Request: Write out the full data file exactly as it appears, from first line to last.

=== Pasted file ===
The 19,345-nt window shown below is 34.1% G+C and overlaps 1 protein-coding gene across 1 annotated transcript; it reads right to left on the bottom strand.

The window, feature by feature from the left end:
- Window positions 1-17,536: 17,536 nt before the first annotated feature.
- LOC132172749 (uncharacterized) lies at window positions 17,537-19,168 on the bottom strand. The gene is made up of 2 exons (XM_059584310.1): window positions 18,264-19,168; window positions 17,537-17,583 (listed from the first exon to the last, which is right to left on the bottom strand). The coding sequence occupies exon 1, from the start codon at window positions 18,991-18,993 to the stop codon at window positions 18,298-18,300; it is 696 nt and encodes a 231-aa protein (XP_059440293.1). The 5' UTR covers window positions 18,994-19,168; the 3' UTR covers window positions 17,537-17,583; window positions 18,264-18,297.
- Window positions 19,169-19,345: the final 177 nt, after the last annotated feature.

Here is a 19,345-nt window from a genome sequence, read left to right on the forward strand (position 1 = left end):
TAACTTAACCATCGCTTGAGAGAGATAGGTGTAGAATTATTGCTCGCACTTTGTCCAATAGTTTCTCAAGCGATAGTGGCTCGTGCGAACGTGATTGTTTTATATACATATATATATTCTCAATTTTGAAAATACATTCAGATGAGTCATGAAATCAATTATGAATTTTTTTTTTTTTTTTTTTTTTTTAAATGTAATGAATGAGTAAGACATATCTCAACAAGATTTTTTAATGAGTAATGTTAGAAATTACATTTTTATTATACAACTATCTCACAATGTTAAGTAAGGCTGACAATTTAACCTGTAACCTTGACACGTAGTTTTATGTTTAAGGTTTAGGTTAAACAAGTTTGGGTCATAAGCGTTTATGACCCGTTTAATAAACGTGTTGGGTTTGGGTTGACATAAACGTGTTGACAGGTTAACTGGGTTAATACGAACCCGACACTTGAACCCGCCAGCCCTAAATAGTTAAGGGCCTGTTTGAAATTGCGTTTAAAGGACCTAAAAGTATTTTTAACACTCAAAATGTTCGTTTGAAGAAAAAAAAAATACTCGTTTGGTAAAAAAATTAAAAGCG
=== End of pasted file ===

The 19,345-nt window shown below is 34.1% G+C and overlaps 1 protein-coding gene across 1 annotated transcript; it reads right to left on the bottom strand.

The window, feature by feature from the left end:
- Window positions 1-17,536: 17,536 nt before the first annotated feature.
- LOC132172749 (uncharacterized) lies at window positions 17,537-19,168 on the bottom strand. The gene is made up of 2 exons (XM_059584310.1): window positions 18,264-19,168; window positions 17,537-17,583 (listed from the first exon to the last, which is right to left on the bottom strand). The coding sequence occupies exon 1, from the start codon at window positions 18,991-18,993 to the stop codon at window positions 18,298-18,300; it is 696 nt and encodes a 231-aa protein (XP_059440293.1). The 5' UTR covers window positions 18,994-19,168; the 3' UTR covers window positions 17,537-17,583; window positions 18,264-18,297.
- Window positions 19,169-19,345: the final 177 nt, after the last annotated feature.

Here is a 19,345-nt window from a genome sequence, read left to right on the forward strand (position 1 = left end):
TAACTTAACCATCGCTTGAGAGAGATAGGTGTAGAATTATTGCTCGCACTTTGTCCAATAGTTTCTCAAGCGATAGTGGCTCGTGCGAACGTGATTGTTTTATATACATATATATATTCTCAATTTTGAAAATACATTCAGATGAGTCATGAAATCAATTATGAATTTTTTTTTTTTTTTTTTTTTTTTAAATGTAATGAATGAGTAAGACATATCTCAACAAGATTTTTTAATGAGTAATGTTAGAAATTACATTTTTATTATACAACTATCTCACAATGTTAAGTAAGGCTGACAATTTAACCTGTAACCTTGACACGTAGTTTTATGTTTAAGGTTTAGGTTAAACAAGTTTGGGTCATAAGCGTTTATGACCCGTTTAATAAACGTGTTGGGTTTGGGTTGACATAAACGTGTTGACAGGTTAACTGGGTTAATACGAACCCGACACTTGAACCCGCCAGCCCTAAATAGTTAAGGGCCTGTTTGAAATTGCGTTTAAAGGACCTAAAAGTATTTTTAACACTCAAAATGTTCGTTTGAAGAAAAAAAAAATACTCGTTTGGTAAAAAAATTAAAAGCG